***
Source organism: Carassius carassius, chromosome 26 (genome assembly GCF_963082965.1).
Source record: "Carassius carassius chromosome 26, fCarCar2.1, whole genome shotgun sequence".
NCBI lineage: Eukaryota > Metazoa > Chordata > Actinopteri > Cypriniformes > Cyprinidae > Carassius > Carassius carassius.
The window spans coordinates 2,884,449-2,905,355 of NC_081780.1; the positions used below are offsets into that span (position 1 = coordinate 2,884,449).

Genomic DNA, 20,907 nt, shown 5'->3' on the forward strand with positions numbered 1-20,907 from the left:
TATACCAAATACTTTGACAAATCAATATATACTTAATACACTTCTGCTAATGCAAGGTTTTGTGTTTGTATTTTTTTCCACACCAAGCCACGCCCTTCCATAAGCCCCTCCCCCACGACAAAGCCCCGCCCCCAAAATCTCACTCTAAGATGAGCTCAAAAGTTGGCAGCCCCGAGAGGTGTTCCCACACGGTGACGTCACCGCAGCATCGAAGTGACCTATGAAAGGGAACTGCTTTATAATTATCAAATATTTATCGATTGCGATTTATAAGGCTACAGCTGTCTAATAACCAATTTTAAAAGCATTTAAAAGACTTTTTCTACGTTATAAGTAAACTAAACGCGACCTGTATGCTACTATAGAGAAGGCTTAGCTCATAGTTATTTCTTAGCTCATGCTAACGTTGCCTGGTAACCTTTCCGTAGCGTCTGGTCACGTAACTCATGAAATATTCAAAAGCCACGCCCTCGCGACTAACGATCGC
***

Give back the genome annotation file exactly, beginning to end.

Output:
Source organism: Carassius carassius, chromosome 26 (genome assembly GCF_963082965.1).
Source record: "Carassius carassius chromosome 26, fCarCar2.1, whole genome shotgun sequence".
NCBI lineage: Eukaryota > Metazoa > Chordata > Actinopteri > Cypriniformes > Cyprinidae > Carassius > Carassius carassius.
The window spans coordinates 2,884,449-2,905,355 of NC_081780.1; the positions used below are offsets into that span (position 1 = coordinate 2,884,449).

Genomic DNA, 20,907 nt, shown 5'->3' on the forward strand with positions numbered 1-20,907 from the left:
TATACCAAATACTTTGACAAATCAATATATACTTAATACACTTCTGCTAATGCAAGGTTTTGTGTTTGTATTTTTTTCCACACCAAGCCACGCCCTTCCATAAGCCCCTCCCCCACGACAAAGCCCCGCCCCCAAAATCTCACTCTAAGATGAGCTCAAAAGTTGGCAGCCCCGAGAGGTGTTCCCACACGGTGACGTCACCGCAGCATCGAAGTGACCTATGAAAGGGAACTGCTTTATAATTATCAAATATTTATCGATTGCGATTTATAAGGCTACAGCTGTCTAATAACCAATTTTAAAAGCATTTAAAAGACTTTTTCTACGTTATAAGTAAACTAAACGCGACCTGTATGCTACTATAGAGAAGGCTTAGCTCATAGTTATTTCTTAGCTCATGCTAACGTTGCCTGGTAACCTTTCCGTAGCGTCTGGTCACGTAACTCATGAAATATTCAAAAGCCACGCCCTCGCGACTAACGATCGC